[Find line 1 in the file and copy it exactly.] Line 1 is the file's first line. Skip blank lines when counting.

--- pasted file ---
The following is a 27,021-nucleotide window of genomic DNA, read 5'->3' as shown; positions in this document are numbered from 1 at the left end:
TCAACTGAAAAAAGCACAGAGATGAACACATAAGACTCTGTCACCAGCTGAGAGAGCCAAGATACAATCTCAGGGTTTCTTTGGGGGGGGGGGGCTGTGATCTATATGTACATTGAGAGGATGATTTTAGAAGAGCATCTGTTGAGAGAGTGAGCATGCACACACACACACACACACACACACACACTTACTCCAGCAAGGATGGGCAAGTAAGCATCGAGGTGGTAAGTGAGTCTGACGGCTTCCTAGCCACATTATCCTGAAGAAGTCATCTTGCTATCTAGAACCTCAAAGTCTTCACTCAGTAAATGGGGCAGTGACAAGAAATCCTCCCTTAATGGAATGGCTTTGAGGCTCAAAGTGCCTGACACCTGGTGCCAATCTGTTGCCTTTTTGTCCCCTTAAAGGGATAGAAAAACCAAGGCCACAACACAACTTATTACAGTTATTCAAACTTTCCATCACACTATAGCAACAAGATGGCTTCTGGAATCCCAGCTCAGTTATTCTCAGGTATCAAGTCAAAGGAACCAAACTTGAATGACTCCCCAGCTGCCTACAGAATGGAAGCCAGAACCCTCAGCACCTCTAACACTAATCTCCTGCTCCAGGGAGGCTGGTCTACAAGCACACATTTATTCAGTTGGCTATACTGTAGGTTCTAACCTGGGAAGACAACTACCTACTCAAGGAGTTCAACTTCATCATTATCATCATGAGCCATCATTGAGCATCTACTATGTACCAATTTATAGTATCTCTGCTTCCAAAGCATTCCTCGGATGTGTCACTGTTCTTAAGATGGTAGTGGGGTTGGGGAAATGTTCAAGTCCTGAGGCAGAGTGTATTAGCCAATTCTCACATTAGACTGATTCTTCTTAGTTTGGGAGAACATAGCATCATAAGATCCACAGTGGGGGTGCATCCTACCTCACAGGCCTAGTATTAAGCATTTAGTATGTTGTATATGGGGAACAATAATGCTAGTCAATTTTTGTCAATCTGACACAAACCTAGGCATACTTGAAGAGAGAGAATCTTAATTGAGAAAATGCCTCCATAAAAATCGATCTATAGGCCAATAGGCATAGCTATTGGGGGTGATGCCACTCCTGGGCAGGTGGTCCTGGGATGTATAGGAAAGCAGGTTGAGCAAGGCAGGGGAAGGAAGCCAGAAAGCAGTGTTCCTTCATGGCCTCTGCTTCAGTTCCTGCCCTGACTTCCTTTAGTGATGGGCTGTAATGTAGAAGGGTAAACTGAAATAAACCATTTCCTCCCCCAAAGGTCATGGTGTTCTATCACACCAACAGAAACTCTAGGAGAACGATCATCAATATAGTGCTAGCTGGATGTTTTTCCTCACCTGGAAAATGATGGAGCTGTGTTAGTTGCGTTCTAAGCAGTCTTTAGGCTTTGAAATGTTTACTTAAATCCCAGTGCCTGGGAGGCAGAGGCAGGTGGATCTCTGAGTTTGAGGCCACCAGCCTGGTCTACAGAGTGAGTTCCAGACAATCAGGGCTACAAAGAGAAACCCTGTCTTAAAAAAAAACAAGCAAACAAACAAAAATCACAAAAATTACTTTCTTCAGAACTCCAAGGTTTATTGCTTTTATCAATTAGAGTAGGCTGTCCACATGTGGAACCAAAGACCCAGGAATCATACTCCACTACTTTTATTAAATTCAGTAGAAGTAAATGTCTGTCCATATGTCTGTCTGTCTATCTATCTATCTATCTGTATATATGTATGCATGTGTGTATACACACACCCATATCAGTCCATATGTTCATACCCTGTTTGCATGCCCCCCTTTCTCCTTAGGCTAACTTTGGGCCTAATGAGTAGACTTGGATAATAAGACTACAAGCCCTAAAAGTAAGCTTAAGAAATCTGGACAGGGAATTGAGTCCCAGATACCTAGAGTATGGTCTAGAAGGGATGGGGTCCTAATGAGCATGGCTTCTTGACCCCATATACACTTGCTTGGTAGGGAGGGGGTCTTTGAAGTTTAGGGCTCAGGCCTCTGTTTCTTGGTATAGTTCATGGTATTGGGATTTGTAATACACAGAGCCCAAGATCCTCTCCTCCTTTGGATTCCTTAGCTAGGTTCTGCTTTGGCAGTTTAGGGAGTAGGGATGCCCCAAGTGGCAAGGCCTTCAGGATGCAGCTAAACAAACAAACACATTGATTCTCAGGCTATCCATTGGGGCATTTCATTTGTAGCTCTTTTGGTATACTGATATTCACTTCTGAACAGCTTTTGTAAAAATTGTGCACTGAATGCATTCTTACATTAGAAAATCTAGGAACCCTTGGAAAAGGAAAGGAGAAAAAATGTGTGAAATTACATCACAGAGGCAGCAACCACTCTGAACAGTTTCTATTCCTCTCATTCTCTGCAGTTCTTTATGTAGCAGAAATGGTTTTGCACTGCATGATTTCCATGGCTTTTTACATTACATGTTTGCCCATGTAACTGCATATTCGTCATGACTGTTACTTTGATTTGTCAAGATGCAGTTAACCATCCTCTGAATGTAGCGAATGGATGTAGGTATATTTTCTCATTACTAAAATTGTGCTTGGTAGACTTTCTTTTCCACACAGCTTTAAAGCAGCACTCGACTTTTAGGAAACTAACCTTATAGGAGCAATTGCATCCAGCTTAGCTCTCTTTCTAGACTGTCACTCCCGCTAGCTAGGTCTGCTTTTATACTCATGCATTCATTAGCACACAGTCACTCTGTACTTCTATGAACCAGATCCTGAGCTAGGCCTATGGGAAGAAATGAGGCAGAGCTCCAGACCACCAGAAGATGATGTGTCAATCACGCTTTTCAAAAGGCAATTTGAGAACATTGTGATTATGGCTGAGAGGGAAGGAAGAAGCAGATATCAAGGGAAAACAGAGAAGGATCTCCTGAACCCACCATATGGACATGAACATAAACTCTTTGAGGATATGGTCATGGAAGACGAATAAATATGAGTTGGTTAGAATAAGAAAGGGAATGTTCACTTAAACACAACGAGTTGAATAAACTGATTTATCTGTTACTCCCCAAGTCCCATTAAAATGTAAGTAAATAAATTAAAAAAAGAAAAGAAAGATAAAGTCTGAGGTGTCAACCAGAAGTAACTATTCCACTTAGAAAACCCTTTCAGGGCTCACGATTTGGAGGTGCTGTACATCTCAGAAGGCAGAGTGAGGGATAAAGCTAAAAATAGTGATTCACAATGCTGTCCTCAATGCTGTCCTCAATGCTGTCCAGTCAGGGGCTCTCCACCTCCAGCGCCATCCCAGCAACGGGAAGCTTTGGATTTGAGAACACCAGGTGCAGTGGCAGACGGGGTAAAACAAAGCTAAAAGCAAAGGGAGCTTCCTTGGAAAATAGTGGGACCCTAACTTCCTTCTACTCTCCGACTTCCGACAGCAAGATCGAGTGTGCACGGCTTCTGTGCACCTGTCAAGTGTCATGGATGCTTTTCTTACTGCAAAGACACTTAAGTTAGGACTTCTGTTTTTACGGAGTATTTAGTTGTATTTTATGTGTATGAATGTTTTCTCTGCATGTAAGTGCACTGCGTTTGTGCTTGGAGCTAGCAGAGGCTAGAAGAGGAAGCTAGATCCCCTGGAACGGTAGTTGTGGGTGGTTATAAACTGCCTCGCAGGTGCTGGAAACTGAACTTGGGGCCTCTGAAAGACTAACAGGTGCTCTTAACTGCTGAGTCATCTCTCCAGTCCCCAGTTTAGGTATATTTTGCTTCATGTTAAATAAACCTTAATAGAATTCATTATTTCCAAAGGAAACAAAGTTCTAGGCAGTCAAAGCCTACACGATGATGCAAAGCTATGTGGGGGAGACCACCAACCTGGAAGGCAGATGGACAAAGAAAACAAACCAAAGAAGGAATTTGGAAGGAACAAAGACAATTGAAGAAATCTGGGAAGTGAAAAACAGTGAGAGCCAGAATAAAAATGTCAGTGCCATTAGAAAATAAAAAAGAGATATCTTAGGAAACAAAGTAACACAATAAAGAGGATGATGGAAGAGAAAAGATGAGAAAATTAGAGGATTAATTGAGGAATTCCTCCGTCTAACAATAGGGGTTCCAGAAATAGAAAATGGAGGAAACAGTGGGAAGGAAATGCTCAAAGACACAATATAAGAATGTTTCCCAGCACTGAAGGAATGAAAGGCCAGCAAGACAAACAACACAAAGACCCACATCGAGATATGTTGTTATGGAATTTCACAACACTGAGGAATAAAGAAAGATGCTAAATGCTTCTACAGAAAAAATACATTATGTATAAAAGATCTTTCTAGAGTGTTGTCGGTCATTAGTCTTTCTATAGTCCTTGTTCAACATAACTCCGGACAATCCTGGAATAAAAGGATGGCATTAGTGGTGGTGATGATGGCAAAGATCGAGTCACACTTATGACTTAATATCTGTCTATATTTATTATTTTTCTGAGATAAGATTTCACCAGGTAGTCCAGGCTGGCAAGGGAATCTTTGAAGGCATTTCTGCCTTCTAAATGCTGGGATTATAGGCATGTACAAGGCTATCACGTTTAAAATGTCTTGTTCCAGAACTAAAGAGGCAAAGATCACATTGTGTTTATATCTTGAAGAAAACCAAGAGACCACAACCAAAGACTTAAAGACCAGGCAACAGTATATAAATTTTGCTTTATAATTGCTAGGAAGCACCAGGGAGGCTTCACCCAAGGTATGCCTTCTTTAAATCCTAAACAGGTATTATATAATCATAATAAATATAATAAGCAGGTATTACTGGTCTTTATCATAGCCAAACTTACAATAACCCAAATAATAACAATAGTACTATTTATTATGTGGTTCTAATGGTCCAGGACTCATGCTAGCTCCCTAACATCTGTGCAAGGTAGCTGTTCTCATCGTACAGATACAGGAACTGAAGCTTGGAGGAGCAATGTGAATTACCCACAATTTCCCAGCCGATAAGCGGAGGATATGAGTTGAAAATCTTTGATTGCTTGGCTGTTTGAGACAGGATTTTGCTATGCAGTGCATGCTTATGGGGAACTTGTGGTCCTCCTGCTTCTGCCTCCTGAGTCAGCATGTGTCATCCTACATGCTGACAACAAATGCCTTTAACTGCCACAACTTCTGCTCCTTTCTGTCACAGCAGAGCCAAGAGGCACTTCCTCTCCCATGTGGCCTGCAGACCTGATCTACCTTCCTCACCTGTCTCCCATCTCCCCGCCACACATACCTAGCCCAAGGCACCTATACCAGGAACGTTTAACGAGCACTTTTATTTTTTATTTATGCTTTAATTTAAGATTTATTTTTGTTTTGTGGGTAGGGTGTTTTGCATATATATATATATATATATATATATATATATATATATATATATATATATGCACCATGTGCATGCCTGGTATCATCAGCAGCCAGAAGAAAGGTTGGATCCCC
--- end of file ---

The following is a 27,021-nucleotide window of genomic DNA, read 5'->3' as shown; positions in this document are numbered from 1 at the left end: